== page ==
As her title indicates, Stephenson is concerned with the subjectivity of memory--a force at once biological, philosophical, and spiritual. The memory theme is played out in Vi's battle with Alzheimer's and in Mary's account of one of her patients--a young amnesiac who knows how to ride a bicycle but can't think what to call it. The script's primary focus, however, is on the sisters' conflicting memories: they argue over everything from who threw up on the TV set when to who should answer the phone now. (They even argue over whether they're arguing or merely "bickering.") But over the course of the play their fighting gives way to sisterly connection--sometimes painful, as when they suddenly realize and empathize with their mother's loneliness, and sometimes exhilarating, as when they're reduced to delightful giggling girlhood as they rummage through their mum's collection of outre 60s dresses and wigs. Gradually the women begin to comprehend how much of their mother is in them--and how much each of them is in the others. This tentative realization doesn't make for any drastic changes in their lives, merely for a better understanding of who they are and why they're on the paths they're on.

Sometimes recalling a Harold Pinter play, sometimes a Woody Allen film, and other times a giddy episode of Absolutely Fabulous, this alternately rowdy and reflective comedy-drama is an impressive first work for the stage--though Stephenson, previously a performer and BBC radio writer, displays some of the shortcomings of a novice. She occasionally resorts to cliched nostalgia: when one character reminisces about listening to the music of Nat King Cole, for instance, it's all too obvious that the play will end with Cole's recording of "Unforgettable." And the systematic way she piles up revelations about her characters' troubled lives is sometimes too calculated to be credible. But at its core, The Memory of Water has two crucial things going for it: potent subject matter and the rich texture and humor of the writing. A showpiece for its lead actresses, the play clearly draws on Stephenson's onstage experience--she knows how to give performers solid, funny, nuanced opportunities not only for quirky individual characterizations but for strong interactions as an ensemble.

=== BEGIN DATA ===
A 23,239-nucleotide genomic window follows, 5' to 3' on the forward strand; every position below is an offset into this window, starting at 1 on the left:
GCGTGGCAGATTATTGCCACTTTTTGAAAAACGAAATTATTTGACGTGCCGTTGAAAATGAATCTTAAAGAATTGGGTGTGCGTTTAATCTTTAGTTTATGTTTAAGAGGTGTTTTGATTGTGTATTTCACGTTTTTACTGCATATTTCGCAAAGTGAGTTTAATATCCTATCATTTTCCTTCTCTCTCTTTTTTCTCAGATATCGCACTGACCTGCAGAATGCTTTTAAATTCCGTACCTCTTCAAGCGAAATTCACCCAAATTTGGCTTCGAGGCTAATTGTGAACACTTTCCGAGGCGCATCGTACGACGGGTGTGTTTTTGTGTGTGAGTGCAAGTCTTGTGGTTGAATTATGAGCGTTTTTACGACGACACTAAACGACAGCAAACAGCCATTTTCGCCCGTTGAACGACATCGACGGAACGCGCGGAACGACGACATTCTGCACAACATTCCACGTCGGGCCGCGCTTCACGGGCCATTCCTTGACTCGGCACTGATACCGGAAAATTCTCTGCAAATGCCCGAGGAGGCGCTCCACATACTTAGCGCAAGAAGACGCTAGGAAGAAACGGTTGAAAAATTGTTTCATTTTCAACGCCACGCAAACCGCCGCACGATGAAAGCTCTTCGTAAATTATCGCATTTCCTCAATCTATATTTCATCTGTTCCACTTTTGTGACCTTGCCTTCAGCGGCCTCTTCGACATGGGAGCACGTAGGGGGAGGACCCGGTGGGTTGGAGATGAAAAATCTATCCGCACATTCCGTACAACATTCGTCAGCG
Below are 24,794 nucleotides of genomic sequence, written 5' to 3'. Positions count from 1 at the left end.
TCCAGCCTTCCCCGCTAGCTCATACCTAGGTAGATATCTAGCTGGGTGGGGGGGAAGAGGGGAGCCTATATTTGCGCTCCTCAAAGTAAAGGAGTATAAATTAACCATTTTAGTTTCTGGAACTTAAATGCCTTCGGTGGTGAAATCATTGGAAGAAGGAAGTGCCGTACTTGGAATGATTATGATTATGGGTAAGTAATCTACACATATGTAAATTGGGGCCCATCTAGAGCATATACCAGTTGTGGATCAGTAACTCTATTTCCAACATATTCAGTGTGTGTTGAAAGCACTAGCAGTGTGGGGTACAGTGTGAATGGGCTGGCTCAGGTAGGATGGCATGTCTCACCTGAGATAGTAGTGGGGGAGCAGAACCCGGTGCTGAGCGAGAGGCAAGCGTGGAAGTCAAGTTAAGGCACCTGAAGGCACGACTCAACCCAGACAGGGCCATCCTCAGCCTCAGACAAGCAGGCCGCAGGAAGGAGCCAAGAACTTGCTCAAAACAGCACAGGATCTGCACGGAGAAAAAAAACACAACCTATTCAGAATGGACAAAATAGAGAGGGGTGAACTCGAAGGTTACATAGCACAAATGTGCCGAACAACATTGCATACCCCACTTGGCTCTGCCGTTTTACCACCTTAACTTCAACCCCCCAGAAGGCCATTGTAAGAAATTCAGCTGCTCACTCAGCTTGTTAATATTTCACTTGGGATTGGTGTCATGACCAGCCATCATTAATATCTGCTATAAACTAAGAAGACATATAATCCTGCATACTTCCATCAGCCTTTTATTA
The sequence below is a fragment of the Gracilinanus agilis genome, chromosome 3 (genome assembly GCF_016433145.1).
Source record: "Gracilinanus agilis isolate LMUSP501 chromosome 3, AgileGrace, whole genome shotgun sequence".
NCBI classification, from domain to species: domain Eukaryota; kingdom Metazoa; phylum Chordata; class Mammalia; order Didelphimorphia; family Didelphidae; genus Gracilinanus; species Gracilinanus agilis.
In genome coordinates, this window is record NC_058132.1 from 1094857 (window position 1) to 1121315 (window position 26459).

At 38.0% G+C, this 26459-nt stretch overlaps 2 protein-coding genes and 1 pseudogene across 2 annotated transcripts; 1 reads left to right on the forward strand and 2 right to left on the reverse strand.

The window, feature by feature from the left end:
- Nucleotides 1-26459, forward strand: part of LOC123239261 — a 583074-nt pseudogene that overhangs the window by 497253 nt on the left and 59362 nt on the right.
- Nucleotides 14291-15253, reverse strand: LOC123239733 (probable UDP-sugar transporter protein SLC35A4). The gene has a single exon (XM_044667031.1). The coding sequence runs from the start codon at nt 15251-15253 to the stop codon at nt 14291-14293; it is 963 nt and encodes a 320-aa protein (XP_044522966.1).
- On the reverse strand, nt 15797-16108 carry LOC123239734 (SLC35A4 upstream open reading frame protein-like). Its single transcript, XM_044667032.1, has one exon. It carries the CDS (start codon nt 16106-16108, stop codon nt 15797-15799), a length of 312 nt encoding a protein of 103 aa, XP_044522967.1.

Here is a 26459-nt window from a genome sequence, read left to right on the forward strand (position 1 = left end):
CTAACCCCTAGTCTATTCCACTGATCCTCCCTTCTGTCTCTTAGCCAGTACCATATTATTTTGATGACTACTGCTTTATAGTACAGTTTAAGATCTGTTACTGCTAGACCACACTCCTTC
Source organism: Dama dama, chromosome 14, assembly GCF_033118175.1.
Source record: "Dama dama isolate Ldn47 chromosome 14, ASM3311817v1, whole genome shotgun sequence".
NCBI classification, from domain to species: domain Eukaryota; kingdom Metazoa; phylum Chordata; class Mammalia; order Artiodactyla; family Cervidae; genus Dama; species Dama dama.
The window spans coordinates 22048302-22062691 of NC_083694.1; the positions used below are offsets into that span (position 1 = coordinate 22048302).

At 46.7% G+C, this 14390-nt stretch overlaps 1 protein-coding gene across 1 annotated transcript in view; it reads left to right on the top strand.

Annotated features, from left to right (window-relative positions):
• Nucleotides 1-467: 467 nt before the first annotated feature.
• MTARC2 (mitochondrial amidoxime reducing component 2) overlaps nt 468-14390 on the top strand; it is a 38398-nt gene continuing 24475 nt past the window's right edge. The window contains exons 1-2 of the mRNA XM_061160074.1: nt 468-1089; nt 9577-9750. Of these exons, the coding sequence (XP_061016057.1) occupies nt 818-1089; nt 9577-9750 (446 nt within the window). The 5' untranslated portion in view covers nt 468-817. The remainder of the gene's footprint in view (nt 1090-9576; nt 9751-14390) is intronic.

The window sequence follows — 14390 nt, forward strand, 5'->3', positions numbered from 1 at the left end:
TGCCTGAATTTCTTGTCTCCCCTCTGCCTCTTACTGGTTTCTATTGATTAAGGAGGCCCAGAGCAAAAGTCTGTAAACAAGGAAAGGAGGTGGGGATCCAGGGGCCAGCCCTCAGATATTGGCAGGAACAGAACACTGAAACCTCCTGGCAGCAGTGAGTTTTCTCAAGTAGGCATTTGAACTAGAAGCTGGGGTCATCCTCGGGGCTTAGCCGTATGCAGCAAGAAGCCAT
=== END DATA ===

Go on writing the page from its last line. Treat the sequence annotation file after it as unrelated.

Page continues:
The Steppenwolf actors make the most of the opportunity. Amy Morton brings a masterful blend of irony, vulnerability, and mystery to the part of Mary, and Martha Lavey--whose natural elegance has sometimes led directors to cast her as merely icy and aloof--finds wonderful nuances in the oldest sister's emotional repression: her handling of Teresa's drunken dramatics is uncannily accurate. LA actor Heather Ehlers is hilarious and infuriating as the outrageous Catherine, while Rick Snyder and Tim Grimm bring depth to the supporting roles of Frank and Mike. As Vi, Mary Beth Fisher is an eerie ghost, at first clinging to life, then gradually disengaging. Complementing the fine acting and evocative set and lighting are Allison Reeds's costumes and Richard Woodbury's haunting, rhythmically charged modal violin score. Wryly witty and touchingly honest, The Memory of Water is one of Steppenwolf's most satisfying premieres in recent years.

Art accompanying story in printed newspaper (not available in this archive): photo by Michael Brosilow.